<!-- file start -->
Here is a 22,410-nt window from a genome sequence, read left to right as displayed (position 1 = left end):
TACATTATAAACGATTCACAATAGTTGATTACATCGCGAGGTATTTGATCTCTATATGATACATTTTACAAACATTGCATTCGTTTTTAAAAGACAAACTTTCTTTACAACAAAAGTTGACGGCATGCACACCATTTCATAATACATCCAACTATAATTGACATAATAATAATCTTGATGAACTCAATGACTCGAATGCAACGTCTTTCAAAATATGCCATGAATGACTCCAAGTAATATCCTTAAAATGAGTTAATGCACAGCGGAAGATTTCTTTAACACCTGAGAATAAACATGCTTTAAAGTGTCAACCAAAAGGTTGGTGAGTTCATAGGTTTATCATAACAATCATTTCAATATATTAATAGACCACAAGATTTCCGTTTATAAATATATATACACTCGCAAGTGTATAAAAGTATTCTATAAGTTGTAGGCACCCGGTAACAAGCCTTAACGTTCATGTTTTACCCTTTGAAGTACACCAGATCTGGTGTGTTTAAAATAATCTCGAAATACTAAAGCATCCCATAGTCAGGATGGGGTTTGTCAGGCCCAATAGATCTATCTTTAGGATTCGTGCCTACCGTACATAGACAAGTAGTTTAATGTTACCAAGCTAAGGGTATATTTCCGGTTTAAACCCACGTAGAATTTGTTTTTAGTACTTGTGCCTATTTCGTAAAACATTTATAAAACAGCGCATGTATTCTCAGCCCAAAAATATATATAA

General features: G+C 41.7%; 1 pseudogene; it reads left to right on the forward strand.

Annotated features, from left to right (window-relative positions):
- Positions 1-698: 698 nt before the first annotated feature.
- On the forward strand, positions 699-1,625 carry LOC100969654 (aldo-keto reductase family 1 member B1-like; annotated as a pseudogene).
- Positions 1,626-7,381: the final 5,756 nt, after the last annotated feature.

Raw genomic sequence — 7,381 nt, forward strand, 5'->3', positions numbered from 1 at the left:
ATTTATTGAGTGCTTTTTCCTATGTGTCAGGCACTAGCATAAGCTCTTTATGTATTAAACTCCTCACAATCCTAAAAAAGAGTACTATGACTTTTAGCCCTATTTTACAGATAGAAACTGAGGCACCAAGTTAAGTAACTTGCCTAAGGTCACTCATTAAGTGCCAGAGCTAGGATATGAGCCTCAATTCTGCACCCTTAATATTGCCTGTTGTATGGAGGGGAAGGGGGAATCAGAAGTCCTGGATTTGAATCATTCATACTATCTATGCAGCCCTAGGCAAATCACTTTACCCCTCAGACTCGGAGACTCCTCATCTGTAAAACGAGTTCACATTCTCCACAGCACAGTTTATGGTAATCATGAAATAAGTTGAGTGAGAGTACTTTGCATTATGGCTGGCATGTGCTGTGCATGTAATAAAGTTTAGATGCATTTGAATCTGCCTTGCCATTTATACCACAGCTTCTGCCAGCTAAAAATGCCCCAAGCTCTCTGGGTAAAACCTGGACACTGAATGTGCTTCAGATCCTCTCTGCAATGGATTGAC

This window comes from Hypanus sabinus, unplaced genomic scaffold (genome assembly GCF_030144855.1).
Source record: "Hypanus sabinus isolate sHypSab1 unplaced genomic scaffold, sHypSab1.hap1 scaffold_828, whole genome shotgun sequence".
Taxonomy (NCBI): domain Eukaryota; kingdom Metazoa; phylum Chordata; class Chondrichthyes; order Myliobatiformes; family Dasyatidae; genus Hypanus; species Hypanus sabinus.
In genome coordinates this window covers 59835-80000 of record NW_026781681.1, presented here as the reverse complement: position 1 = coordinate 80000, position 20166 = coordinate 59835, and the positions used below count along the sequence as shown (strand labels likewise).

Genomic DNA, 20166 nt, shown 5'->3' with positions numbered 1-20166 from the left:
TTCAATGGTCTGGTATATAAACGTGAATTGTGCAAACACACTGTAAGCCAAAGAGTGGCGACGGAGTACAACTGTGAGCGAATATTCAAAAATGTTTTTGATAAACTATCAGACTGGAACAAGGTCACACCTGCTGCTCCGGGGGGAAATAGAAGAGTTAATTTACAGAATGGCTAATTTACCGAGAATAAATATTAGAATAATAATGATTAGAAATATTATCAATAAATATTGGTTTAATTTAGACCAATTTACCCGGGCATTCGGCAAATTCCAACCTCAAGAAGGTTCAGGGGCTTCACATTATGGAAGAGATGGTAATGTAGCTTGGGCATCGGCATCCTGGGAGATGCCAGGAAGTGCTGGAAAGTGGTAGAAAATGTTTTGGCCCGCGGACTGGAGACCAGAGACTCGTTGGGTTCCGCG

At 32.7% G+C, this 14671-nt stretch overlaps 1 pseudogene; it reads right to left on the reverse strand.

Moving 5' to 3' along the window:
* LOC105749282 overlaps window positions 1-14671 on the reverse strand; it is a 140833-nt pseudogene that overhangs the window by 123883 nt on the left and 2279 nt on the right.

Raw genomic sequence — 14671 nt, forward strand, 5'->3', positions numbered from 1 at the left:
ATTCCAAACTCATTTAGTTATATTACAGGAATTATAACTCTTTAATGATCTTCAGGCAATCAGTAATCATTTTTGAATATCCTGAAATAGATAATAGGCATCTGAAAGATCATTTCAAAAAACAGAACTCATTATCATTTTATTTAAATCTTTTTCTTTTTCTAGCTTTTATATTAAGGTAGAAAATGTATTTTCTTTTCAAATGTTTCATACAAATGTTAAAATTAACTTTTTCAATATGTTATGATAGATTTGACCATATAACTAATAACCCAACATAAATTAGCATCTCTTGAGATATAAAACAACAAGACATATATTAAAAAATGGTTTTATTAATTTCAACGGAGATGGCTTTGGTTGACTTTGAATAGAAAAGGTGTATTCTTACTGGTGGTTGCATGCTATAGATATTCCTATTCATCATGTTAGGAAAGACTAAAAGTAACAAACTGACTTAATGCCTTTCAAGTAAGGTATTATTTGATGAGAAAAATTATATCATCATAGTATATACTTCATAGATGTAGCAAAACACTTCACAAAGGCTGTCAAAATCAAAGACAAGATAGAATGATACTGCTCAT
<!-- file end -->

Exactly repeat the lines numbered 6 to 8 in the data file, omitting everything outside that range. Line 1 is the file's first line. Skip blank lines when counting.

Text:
- On the forward strand, positions 699-1,625 carry LOC100969654 (aldo-keto reductase family 1 member B1-like; annotated as a pseudogene).
- Positions 1,626-7,381: the final 5,756 nt, after the last annotated feature.

Raw genomic sequence — 7,381 nt, forward strand, 5'->3', positions numbered from 1 at the left: